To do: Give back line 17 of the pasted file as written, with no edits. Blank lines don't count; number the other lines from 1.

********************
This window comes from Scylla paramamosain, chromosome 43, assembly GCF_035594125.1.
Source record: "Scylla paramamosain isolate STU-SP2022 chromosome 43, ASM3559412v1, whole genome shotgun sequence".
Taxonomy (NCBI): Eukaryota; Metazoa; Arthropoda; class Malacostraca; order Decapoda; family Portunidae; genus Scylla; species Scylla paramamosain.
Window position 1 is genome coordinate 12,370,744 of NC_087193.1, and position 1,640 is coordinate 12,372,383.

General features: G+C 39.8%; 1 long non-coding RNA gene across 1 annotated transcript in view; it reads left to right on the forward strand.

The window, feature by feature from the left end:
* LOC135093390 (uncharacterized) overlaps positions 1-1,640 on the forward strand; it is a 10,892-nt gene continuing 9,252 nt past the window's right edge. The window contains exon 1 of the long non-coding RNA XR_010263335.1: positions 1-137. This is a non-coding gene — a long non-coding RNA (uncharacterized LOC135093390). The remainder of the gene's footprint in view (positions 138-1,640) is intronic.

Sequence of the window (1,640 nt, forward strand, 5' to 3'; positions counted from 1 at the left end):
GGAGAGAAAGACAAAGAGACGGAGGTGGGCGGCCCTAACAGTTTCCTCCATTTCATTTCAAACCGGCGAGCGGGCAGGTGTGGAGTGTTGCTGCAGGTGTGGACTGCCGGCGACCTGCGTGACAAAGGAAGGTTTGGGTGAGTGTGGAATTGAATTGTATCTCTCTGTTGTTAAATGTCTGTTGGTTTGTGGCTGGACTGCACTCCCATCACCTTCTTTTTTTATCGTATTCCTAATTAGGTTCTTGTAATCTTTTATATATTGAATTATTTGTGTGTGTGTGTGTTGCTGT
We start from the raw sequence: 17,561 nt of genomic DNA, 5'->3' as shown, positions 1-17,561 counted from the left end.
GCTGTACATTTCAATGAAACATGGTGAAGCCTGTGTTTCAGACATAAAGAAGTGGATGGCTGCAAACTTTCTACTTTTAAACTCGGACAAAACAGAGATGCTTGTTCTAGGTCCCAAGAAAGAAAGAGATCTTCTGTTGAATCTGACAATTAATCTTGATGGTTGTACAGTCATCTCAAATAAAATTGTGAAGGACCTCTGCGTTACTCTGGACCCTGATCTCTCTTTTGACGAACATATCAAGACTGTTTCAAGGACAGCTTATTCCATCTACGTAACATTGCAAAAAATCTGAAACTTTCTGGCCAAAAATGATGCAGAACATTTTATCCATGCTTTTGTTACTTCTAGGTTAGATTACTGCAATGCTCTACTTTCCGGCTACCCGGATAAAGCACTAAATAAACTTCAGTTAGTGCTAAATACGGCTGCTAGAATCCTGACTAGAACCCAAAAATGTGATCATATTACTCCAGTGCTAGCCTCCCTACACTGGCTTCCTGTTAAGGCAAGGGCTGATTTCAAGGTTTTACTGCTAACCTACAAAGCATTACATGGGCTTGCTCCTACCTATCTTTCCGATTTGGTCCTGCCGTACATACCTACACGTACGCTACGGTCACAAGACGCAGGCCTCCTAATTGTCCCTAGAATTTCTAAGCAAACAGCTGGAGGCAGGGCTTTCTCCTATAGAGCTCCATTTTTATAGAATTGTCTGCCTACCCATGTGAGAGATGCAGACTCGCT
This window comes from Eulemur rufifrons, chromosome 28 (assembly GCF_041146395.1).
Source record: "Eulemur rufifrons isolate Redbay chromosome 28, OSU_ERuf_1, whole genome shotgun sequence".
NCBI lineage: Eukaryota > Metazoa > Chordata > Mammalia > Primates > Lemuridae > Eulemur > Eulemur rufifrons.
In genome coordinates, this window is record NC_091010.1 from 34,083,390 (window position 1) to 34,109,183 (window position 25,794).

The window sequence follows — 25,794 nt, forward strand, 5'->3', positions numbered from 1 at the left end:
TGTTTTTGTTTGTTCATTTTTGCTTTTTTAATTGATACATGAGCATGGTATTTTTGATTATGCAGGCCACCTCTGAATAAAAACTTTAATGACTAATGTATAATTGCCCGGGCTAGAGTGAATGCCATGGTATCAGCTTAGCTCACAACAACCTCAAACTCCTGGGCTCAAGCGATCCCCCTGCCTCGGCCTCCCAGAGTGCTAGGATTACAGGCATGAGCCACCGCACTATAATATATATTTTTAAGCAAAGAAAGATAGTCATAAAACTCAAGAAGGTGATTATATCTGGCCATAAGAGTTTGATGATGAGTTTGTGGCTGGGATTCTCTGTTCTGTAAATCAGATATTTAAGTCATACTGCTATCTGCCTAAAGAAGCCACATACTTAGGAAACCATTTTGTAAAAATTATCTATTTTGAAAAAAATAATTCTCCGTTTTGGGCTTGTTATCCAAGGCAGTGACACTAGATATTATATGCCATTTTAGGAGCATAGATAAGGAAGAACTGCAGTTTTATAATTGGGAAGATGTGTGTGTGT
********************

TGTTTTTGTTTGTTCATTTTTGCTTTTTTAATTGATACATGAGCATGGTATTTTTGATTATGCAGGCCACCTCTGAATAAAAACTTTAATGACTAATGTATAATTGCCCGGGCTAGAGTGAATGCCATGGTATCAGCTTAGCTCACAACAACCTCAAACTCCTGGGCTCAAGCGATCCCCCTGCCTCGGCCTCCCAGAGTGCTAGGATTACAGGCATGAGCCACCGCACTATAATATATATTTTTAAGCAAAGAAAGATAGTCATAAAACTCAAGAAGGTGATTATATCTGGCCATAAGAGTTTGATGATGAGTTTGTGGCTGGGATTCTCTGTTCTGTAAATCAGATATTTAAGTCATACTGCTATCTGCCTAAAGAAGCCACATACTTAGGAAACCATTTTGTAAAAATTATCTATTTTGAAAAAAATAATTCTCCGTTTTGGGCTTGTTATCCAAGGCAGTGACACTAGATATTATATGCCATTTTAGGAGCATAGATAAGGAAGAACTGCAGTTTTATAATTGGGAAGATGTGTGTGTGT